Following each round of replication, daughter merozoites of the malaria parasite Plasmodium falciparum escape (egress) from the infected host red blood cell (RBC) by rupturing the parasitophorous vacuole membrane (PVM) and the RBC membrane (RBCM). A proteolytic cascade orchestrated by a parasite serine protease, subtilisin-like protease 1 (SUB1), regulates the membrane breakdown. SUB1 activation involves primary autoprocessing of the 82-kDa zymogen to a 54-kDa (p54) intermediate that remains bound to its inhibitory propiece (p31) postcleavage. A second processing step converts p54 to the terminal 47-kDa (p47) form of SUB1. Although the aspartic protease plasmepsin X (PM X) has been implicated in the activation of SUB1, the mechanism remains unknown. Here, we show that upon knockdown of PM X, the inhibitory p31-p54 complex of SUB1 accumulates in the parasites. Using recombinant PM X and SUB1, we show that PM X can directly cleave both p31 and p54. We have mapped the cleavage sites on recombinant p31. Furthermore, we demonstrate that the conversion of p54 to p47 can be effected by cleavage at either SUB1 or PM X cleavage sites that are adjacent to one another. Importantly, once the p31 is removed, p54 is fully functional inside the parasites, suggesting that the conversion to p47 is dispensable for SUB1 activity. Relief of propiece inhibition via a heterologous protease is a novel mechanism for subtilisin activation. IMPORTANCE Malaria parasites replicate inside a parasitophorous vacuole within the host red blood cells. The exit of mature progeny from the infected host cells is essential for further dissemination. Parasite exit is a highly regulated, explosive process that involves membrane breakdown. To do this, the parasite utilizes a serine protease called SUB1 that proteolytically activates various effector proteins. SUB1 activity is dependent on an upstream protease called PM X, although the mechanism was unknown. Here, we describe the molecular basis for PM X-mediated SUB1 activation. PM X proteolytically degrades the inhibitory segment of SUB1, thereby activating it. The involvement of a heterologous protease is a novel mechanism for subtilisin activation.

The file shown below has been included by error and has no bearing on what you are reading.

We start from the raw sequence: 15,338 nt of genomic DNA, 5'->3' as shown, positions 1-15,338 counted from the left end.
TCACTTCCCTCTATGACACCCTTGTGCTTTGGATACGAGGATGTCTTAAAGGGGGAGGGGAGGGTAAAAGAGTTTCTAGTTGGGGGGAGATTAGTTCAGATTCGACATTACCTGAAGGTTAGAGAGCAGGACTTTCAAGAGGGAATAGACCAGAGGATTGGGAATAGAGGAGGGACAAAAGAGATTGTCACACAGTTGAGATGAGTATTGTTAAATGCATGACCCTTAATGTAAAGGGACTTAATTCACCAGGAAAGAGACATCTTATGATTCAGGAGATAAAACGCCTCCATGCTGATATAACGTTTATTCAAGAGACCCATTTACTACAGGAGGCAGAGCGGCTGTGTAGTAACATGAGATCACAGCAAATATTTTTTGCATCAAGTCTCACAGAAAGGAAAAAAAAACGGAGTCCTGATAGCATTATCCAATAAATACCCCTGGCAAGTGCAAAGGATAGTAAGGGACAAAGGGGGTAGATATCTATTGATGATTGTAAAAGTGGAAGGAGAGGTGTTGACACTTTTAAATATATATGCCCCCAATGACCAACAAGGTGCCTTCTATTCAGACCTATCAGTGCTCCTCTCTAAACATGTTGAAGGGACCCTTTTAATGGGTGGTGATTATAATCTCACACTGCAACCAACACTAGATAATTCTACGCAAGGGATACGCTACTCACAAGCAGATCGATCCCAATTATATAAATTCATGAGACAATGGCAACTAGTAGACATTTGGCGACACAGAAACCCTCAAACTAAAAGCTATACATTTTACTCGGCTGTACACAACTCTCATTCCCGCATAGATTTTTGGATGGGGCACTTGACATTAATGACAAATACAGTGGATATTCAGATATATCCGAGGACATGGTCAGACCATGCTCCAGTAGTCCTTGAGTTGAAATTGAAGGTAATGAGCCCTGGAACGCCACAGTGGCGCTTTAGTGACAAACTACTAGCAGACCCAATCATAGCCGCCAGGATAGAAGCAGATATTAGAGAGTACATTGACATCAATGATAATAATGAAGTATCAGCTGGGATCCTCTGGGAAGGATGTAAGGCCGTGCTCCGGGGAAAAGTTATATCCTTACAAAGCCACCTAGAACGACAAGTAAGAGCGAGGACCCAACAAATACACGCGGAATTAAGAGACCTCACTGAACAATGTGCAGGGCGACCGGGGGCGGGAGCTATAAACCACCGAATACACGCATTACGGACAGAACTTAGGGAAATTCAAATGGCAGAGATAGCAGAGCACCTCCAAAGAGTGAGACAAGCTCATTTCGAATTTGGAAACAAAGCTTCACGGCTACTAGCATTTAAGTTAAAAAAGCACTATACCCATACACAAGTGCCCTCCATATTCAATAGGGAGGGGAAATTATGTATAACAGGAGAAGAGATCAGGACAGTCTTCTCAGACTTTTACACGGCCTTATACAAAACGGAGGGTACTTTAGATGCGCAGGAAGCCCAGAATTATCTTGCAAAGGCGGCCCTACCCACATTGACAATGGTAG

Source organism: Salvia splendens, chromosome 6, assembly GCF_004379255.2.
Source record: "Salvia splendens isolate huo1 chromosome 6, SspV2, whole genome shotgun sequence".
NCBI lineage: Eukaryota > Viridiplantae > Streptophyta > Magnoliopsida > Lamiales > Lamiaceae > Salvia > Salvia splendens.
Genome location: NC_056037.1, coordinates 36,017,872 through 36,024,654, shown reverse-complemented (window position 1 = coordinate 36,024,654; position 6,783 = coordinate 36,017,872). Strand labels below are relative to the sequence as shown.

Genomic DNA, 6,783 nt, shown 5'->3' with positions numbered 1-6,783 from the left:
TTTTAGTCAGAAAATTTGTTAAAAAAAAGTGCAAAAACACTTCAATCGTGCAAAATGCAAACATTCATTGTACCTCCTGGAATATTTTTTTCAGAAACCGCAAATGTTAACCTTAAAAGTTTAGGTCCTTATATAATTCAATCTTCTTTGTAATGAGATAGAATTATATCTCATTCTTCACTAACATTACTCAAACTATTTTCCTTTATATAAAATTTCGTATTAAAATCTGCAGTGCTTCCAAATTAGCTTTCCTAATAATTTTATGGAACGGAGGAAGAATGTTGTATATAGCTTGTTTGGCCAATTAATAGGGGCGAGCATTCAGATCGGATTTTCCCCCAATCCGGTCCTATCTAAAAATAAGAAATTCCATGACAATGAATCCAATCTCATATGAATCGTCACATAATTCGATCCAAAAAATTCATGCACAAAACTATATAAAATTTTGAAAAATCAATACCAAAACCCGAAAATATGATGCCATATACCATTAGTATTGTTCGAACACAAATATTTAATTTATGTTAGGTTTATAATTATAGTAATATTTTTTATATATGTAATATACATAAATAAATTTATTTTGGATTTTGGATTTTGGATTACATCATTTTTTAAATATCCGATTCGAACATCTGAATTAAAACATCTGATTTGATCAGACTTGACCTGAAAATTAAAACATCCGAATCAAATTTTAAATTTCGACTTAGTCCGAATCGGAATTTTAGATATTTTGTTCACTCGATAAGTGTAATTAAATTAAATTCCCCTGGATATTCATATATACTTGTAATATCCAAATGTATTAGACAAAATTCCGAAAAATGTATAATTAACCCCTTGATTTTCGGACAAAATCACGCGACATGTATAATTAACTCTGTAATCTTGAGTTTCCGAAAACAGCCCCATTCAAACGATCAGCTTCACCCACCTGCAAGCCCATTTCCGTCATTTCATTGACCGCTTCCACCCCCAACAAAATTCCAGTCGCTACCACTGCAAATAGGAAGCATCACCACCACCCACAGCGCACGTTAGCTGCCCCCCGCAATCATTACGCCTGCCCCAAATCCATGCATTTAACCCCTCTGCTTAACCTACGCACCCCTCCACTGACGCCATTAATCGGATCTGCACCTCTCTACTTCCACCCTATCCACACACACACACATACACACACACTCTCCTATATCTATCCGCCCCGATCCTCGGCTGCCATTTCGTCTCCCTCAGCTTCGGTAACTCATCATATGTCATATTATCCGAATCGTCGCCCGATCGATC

- aspartic protease